Want to take place in events? Lucky for you, there are events in cities big and small all across the globe. Missouri has one very large “celebration” in St. Louis every year…the St. Louis Earth Day Festival which takes place on Sunday. Visitors are welcomed to learn all about sustainable products and services, meet local non-profit organizations and much on local, organic, and vegetarian goodies. Many programs are centered in schools, teaching young students about the earth and how to protect it. In Jefferson City, MO there area elementary schools are invited to the capital lawns to meet with environment and sustainability organizations to learn about the area, preservation, and all things nature. Often students are sent home with a sapling to plant as well a a number of goodies, magnets, pencils, etc. from the various collaborators who run booths. The state offices located nearby are also welcomed to participate and many offices offer an extra 15 or 30 minutes to walk or get some kind of exercise, preferably outside. Many Kansas City area businesses and schools do their own programs. Even big names get in to the fun…this year Apple has offered free recycling on all of their used products and have vowed to begin powering all of their stores, offices, and data centers with renewable energy to reduce the pollution caused by its devices and online services.

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Chocolate Mint Day!

Love Andes Mints? Can’t go a day without indulging in some Mint-Chip ice cream? Actively crave Thin Mints 90% of the year (minus a couple weeks in Feb. when they are available easily)?

Do you like it when this: chocolate                                                              is mixed with this:            mint


Today is National Chocolate Mint Day!

Go out and celebrate with your favorite minty chocolates or chocolatey mints! Better yet, stop by the library (today) and snag a chocolate mint while supplies last!

If you’ve got a hankering to do some baking or general kitchen concocting, here are some fabulous “chocolate mint” themed recipes!

Chocolate Mint Milkshake

Chocolate Mint Brownies

Chocolate Mint Ice Cream

Mint Chocolate Chip Pie

Easy Thin Mints (Girl Scouts knock-off!)

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How librarians nab a valentine

In lieu of the typical post for this site, I’ve decided to honor Valentine’s Day in a purely librarian way: cheesy librarian pick-up lines. Prepare to be amazed by the tremendously creative use of library vernacular.

This Valentine’s Day, woo your future lover with any of these 10 fabulous lines:

  1. Mind if I check you out?

  1. Are you a librarian? Well, I really need to be shushed!

  1. No one believes I am a librarian, maybe you should try to check me out.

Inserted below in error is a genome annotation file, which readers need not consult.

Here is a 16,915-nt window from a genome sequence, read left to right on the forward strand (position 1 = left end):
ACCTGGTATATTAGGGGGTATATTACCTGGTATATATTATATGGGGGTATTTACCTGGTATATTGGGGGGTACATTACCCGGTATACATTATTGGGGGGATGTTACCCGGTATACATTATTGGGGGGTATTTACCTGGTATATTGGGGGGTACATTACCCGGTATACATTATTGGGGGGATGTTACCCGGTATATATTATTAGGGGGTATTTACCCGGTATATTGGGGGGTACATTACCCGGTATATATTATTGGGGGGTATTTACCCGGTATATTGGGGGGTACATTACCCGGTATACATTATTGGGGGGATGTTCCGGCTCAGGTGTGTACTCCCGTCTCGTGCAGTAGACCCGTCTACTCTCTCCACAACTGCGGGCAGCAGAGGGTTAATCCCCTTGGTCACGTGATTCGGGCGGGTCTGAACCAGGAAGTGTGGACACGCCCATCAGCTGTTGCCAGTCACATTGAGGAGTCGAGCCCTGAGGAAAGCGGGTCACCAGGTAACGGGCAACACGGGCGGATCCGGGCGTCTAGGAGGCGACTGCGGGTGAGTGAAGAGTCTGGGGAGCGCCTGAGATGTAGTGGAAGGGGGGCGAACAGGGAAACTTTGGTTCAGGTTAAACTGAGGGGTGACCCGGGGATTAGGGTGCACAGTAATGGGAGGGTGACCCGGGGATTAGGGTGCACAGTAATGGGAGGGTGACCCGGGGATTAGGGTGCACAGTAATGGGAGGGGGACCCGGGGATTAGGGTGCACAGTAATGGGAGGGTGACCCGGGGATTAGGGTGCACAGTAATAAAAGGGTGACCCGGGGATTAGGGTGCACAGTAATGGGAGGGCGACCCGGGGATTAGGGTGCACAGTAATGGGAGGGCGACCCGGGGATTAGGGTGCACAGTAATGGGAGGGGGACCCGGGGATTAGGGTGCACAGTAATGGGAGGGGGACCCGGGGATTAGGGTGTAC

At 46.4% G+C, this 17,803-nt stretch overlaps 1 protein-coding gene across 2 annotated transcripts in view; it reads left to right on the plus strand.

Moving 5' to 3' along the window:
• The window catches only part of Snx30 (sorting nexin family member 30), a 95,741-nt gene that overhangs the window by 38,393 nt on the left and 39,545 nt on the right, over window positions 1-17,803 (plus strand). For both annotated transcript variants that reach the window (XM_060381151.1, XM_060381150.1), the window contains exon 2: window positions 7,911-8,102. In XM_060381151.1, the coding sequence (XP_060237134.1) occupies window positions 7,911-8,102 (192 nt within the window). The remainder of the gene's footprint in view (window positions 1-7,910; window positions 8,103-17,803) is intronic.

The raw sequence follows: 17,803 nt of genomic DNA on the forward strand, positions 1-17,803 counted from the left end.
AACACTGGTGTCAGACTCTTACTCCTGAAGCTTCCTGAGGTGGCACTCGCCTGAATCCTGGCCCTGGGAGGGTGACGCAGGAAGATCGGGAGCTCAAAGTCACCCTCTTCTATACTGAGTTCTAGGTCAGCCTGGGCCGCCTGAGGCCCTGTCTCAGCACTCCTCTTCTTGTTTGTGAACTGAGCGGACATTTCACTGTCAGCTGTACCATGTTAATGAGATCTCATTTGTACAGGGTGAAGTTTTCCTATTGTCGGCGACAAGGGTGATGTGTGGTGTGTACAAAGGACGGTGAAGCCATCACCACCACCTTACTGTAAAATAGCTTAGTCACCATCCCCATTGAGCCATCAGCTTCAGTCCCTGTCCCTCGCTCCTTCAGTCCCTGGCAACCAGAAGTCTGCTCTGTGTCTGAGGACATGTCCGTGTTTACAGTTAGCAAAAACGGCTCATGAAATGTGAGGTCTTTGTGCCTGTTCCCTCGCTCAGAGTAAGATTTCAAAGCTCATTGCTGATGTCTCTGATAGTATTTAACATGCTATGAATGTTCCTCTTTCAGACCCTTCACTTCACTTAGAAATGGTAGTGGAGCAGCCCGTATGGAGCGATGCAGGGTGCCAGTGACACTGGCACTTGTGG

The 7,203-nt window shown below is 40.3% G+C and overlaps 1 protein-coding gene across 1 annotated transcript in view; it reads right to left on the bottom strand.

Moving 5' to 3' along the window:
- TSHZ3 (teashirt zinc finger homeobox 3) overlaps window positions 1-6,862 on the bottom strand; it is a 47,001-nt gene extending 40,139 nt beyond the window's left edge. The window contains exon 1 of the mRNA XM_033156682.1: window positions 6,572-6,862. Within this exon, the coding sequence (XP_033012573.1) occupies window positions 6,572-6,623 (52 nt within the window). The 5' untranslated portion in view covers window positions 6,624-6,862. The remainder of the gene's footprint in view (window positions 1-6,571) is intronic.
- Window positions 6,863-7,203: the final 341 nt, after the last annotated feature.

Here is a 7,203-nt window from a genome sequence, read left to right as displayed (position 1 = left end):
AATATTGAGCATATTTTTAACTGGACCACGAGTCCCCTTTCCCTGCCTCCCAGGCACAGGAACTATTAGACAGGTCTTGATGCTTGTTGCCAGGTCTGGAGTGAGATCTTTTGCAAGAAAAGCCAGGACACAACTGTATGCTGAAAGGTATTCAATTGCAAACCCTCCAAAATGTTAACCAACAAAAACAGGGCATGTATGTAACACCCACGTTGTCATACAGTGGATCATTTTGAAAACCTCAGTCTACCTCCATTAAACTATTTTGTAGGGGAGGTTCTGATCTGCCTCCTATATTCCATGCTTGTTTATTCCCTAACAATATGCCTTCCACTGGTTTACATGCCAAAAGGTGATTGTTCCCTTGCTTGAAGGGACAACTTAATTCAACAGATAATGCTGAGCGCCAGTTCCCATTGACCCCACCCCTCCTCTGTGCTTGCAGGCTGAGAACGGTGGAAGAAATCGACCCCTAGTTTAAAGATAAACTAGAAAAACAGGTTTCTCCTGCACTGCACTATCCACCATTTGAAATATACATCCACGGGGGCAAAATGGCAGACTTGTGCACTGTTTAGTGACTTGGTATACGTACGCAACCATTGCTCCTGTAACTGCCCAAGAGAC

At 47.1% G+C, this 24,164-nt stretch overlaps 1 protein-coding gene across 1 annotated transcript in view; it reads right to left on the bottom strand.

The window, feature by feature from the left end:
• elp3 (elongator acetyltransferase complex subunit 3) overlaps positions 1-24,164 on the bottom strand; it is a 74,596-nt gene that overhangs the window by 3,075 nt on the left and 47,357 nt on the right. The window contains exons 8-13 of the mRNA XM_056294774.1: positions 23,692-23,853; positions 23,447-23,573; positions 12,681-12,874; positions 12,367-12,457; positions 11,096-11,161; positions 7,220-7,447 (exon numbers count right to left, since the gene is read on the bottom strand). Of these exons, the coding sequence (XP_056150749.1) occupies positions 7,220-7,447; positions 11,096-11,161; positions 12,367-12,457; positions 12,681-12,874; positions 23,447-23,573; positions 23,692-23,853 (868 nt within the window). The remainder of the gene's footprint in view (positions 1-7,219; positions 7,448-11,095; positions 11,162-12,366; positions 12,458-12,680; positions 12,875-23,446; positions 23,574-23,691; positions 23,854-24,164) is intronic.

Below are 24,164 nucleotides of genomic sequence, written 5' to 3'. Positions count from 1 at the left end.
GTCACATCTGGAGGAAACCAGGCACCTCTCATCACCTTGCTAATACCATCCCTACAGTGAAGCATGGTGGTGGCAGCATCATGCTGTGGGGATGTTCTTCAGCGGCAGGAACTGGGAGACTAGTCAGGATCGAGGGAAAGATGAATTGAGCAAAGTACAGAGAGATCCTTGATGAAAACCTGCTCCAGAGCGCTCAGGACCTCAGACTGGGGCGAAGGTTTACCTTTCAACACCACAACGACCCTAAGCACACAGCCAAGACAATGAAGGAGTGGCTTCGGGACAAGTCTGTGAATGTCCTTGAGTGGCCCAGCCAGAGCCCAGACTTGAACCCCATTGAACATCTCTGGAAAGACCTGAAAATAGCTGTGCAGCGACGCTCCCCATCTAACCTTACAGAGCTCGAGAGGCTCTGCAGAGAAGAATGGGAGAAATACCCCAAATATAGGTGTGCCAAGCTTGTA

1. You have the tightest hair bun in the place!

  1. Let’s play search engine: enter your search terms and see if you get positive results.

  1. I’d catalog you under “Desirable”!

  1. Dewey belong together, or is it just me?

  1. Can I have your call number?

  1. Wanna have 306.7?

  1. Hey girl, I like cats, Doctor Who, books, and that cardigan you’re wearing. (works best if you are Ryan Gosling)

I hope you’re not too scandalized. Librarians are an odd bunch. Happy Valentine’s Day to you all! Celebrate wisely, and we’ll see you all on Monday!

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What did you do?

Welcome back students!! I hope you all enjoyed your lovely break and had some good times with friends and family for the holidays. The break for your friendly neighborhood librarians is significantly shorter than break for most students, as we need be open to help Avila faculty, international students, and community members who pop in. That being said, we still get time and we love to use it! I’ve added some pictures, below, of some things that I did/experienced over my break…but what I really want, is to hear from you, dear reader! Hop over to our Facebook page and tell us what you did for your break. Feel free to post text, photos, videos…whatever is appropriate and Facebook will allow you to post! I’m looking forward to seeing what you did! 🙂  

Hooley-Bundschu, the last day before break.







I am from Jefferson City, MO…where they got more ice than snow during Winter Storm Falco (I think…). This is the lovely view of a “forested” area in town on Christmas Eve.



My family tends to go a little “overboard” for Christmas. We all love to give and our full-full family celebration usually results in an avalanche of gifts…as seen here. We managed this with a $10 limit (granted there are 15 people…)!